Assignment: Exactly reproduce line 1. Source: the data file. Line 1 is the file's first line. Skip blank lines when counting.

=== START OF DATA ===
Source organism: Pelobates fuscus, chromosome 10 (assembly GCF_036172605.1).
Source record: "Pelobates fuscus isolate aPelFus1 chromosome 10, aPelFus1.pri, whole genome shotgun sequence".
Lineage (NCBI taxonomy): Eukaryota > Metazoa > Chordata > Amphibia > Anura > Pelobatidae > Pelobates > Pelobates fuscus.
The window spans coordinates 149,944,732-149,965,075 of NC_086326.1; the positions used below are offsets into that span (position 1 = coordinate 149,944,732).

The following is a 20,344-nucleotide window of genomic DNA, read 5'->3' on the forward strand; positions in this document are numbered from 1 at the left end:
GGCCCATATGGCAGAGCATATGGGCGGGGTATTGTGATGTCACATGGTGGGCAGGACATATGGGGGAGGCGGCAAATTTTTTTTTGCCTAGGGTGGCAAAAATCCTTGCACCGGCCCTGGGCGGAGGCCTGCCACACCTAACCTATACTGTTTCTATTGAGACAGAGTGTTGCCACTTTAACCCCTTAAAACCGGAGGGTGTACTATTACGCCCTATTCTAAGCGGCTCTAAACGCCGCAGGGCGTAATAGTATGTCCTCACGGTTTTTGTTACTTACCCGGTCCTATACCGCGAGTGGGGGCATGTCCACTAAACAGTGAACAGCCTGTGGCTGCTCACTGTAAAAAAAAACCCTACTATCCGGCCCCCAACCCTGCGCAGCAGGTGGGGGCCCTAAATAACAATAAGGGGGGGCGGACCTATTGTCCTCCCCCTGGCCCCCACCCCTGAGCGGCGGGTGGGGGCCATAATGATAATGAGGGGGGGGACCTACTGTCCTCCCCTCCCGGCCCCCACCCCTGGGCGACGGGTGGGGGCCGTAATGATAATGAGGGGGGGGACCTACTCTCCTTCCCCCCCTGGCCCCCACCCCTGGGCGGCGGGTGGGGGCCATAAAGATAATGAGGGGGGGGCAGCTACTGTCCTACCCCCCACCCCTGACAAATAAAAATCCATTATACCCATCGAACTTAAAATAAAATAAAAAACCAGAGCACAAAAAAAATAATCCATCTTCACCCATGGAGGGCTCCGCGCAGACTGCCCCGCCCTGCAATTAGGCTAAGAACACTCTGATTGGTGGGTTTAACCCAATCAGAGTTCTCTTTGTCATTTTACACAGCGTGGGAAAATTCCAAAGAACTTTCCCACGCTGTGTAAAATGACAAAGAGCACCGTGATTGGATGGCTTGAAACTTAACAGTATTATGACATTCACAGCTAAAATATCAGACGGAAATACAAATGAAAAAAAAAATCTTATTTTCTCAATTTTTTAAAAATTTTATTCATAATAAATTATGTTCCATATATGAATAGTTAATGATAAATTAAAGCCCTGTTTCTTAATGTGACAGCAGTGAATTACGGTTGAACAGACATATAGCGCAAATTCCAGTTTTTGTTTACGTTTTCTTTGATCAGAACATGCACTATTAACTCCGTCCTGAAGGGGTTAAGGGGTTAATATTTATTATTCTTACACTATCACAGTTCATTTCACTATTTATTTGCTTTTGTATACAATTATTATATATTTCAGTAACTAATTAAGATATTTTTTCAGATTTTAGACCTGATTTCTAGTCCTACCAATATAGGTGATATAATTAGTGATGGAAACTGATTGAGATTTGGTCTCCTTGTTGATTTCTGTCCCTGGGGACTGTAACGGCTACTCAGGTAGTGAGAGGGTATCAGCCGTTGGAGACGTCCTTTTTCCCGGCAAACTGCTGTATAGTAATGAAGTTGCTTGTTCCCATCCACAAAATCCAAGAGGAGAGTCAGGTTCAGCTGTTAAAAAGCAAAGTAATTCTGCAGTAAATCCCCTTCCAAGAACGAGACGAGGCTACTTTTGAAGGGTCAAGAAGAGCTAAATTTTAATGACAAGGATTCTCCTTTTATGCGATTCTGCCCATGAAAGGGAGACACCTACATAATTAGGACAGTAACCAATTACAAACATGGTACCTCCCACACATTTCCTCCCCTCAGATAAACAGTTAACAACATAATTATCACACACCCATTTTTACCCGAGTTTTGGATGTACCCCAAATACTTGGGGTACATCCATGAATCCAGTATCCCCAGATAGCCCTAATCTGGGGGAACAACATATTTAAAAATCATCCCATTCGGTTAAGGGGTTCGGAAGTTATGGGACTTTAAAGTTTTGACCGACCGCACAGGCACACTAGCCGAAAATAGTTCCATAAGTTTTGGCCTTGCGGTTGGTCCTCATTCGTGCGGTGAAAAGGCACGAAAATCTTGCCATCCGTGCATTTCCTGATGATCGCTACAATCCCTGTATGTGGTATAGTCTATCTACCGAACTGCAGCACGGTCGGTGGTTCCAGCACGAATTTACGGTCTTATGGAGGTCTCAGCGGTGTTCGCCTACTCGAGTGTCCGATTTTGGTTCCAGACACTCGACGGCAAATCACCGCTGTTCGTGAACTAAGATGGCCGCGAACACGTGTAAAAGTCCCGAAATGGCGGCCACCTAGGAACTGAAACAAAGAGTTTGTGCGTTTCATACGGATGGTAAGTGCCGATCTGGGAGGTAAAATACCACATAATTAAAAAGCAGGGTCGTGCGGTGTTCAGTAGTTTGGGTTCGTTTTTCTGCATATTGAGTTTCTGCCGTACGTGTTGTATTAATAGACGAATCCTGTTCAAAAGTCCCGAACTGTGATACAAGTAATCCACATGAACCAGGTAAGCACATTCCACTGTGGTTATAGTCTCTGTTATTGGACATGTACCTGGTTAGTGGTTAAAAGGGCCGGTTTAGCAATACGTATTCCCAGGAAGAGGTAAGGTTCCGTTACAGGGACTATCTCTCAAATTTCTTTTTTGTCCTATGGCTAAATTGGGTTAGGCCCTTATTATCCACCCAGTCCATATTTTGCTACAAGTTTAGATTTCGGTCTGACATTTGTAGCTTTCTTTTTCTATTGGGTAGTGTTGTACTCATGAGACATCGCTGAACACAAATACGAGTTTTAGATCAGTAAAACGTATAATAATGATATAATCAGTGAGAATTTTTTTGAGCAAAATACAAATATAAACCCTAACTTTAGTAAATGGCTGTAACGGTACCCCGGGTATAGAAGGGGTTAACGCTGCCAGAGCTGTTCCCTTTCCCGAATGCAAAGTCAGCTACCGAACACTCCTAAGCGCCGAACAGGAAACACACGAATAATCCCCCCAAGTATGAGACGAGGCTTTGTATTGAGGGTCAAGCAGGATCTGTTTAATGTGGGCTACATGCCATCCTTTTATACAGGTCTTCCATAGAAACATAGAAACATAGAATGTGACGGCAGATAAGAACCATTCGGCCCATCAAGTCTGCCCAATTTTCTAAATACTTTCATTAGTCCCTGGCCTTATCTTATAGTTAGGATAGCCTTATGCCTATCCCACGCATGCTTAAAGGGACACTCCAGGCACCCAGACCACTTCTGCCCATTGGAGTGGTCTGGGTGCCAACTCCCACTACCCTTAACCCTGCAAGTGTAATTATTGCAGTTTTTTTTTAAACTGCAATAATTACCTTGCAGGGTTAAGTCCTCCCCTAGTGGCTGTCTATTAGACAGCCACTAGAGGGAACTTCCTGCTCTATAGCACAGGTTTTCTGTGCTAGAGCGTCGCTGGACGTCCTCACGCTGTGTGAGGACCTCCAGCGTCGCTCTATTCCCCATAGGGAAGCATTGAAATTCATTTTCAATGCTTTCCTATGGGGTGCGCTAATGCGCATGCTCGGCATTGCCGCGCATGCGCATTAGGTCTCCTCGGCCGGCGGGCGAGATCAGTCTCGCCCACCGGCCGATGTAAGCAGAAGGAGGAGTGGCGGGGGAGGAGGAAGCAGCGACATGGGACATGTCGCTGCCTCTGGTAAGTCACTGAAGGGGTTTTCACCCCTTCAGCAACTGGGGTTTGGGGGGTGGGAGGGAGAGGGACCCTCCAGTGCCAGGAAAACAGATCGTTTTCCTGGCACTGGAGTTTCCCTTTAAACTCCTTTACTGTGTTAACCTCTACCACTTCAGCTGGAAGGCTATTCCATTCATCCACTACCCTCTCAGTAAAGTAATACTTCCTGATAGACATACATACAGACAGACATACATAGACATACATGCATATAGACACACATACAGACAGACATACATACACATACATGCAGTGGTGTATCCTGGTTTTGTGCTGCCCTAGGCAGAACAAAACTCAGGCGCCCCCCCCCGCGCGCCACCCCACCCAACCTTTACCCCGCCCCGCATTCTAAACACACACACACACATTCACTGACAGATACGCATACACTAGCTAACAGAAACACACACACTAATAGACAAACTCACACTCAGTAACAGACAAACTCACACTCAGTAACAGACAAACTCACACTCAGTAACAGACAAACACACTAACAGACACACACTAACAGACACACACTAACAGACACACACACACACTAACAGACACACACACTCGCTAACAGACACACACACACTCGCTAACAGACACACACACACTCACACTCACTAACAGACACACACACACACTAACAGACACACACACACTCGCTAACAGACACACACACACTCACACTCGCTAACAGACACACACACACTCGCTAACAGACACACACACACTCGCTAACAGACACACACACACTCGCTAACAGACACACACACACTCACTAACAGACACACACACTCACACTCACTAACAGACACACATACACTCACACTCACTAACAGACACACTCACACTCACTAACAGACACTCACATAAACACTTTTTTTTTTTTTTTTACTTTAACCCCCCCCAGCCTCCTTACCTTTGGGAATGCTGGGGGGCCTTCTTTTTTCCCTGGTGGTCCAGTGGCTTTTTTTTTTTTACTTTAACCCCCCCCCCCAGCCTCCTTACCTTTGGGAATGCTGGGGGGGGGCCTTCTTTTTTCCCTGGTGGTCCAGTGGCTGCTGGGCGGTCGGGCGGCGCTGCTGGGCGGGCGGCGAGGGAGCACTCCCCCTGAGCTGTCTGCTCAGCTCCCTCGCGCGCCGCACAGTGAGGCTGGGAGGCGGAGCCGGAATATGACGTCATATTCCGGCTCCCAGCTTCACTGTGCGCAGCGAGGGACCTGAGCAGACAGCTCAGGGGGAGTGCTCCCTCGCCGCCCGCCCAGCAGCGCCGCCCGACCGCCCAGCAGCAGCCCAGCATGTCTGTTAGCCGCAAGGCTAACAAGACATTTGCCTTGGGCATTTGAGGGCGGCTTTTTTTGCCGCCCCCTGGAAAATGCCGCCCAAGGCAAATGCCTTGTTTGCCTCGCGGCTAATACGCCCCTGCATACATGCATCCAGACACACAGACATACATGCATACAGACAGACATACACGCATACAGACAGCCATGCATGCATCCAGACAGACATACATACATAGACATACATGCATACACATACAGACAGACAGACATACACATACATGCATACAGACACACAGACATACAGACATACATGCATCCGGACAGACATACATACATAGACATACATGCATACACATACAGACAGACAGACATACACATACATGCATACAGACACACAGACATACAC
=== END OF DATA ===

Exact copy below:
Source organism: Pelobates fuscus, chromosome 10 (assembly GCF_036172605.1).